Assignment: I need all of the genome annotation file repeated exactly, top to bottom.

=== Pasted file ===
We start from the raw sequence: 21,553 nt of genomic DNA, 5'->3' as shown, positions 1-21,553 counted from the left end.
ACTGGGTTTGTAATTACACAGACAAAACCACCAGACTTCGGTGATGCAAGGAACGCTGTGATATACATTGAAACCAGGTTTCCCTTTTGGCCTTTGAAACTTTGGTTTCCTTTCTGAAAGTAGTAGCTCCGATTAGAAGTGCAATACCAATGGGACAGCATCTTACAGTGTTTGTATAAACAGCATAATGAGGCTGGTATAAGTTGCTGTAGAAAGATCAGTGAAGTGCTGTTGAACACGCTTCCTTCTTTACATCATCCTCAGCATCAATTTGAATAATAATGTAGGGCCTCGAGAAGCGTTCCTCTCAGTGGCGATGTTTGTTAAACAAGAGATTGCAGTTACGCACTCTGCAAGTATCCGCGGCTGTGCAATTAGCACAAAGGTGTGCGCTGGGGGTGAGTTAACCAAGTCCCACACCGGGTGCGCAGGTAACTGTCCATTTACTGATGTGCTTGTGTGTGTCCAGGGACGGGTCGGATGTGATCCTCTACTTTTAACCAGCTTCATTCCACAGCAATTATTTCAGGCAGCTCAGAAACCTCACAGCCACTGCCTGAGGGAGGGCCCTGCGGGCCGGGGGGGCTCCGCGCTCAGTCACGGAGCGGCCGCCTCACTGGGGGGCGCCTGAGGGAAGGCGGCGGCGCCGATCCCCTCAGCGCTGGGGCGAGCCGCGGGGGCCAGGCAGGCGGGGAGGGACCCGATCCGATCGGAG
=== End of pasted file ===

We start from the raw sequence: 21,553 nt of genomic DNA, 5'->3' as shown, positions 1-21,553 counted from the left end.
ACTGGGTTTGTAATTACACAGACAAAACCACCAGACTTCGGTGATGCAAGGAACGCTGTGATATACATTGAAACCAGGTTTCCCTTTTGGCCTTTGAAACTTTGGTTTCCTTTCTGAAAGTAGTAGCTCCGATTAGAAGTGCAATACCAATGGGACAGCATCTTACAGTGTTTGTATAAACAGCATAATGAGGCTGGTATAAGTTGCTGTAGAAAGATCAGTGAAGTGCTGTTGAACACGCTTCCTTCTTTACATCATCCTCAGCATCAATTTGAATAATAATGTAGGGCCTCGAGAAGCGTTCCTCTCAGTGGCGATGTTTGTTAAACAAGAGATTGCAGTTACGCACTCTGCAAGTATCCGCGGCTGTGCAATTAGCACAAAGGTGTGCGCTGGGGGTGAGTTAACCAAGTCCCACACCGGGTGCGCAGGTAACTGTCCATTTACTGATGTGCTTGTGTGTGTCCAGGGACGGGTCGGATGTGATCCTCTACTTTTAACCAGCTTCATTCCACAGCAATTATTTCAGGCAGCTCAGAAACCTCACAGCCACTGCCTGAGGGAGGGCCCTGCGGGCCGGGGGGGCTCCGCGCTCAGTCACGGAGCGGCCGCCTCACTGGGGGGCGCCTGAGGGAAGGCGGCGGCGCCGATCCCCTCAGCGCTGGGGCGAGCCGCGGGGGCCAGGCAGGCGGGGAGGGACCCGATCCGATCGGAG